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Giants and Fleas

I can’t help but ponder David’s life this a.m., as I continue my read through the book of First Samuel.  This King in the making, a shepherd boy, anointed harpist become giant killer, has matriculated through Saul’s hierarchy as a hero, but now to the point of threat given Saul’s jealous ego.

David is on the run, yet it is apparent that providence is building a team around him, a band of men who have experienced the true nature of David, to the point that they would risk their lives to be with him.  It is in these moments that we witness this heart so fitting of a king.

David is fearless when confronted by anyone who defies the God of Israel, yet his self-description is that of a flea.  That humble perspective in the midst of miraculous victories only comes from being in relationship with God.  If religion alone could provide that, Saul would have been different.  He honored religion, even holding back on his legal attempts at doing war right, as he awaited Samuel’s burnt offering in chapter 13…until his patience wore thin.  Lacking the character and dependence that comes from deep spiritual communion with God, he defied God and was rejected as a leader. I know that feeling and am thankful for the grace of God.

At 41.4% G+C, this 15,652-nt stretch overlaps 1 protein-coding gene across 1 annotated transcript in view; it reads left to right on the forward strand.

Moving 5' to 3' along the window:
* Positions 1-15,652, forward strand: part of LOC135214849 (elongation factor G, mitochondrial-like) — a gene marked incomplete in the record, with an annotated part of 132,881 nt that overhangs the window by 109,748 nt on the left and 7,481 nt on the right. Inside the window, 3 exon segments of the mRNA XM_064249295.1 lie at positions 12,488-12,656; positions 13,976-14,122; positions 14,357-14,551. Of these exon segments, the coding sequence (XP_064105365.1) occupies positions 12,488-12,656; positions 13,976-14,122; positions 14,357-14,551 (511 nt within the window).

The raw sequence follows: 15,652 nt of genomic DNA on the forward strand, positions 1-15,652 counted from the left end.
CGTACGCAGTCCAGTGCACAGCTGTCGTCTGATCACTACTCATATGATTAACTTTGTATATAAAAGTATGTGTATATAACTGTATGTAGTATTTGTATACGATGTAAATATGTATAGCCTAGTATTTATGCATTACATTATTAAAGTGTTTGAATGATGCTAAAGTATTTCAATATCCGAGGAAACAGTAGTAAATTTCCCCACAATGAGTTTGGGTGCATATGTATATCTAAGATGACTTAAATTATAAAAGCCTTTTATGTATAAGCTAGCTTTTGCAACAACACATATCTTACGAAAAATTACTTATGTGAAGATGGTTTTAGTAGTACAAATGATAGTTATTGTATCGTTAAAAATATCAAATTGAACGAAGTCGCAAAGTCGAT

David, unlike Saul, violates religion by eating consecrated bread (I Sam 21:5) yet is in such relationship with God that his future goes unhindered and his life spared time and again, in a way that only seasons his leadership abilities.

The underlying heart of David, though challenged over time as life hardens around him (I Sam 25:34) is best expressed in his words to Saul, after he had spared his life and sat “conscience-stricken for having cut off a corner of his robe” while Saul relieved himself in a cave.  David, by now a stealth warrior, describes himself as “a dead dog, a flea” in his own eyes.

He understood, “not by might nor power but by my Spirit”.

I wonder what it would have been like for Saul if he had repented in his heart after his this confrontation by David.  The words were there but his heart was not:

17 “You are more righteous than I,” he (Saul) said. “You have treated me well, but I have treated you badly. 18 You have just now told me about the good you did to me; the Lord delivered me into your hands, but you did not kill me. 19 When a man finds his enemy, does he let him get away unharmed? May the Lord reward you well for the way you treated me today. 20 I know that you will surely be king and that the kingdom of Israel will be established in your hands. 21 Now swear to me by the Lord that you will not kill off my descendants or wipe out my name from my father’s family.” I Samuel 24 NIV.

Neither can I help but ask where our country would be, were it led by men with David’s heart?

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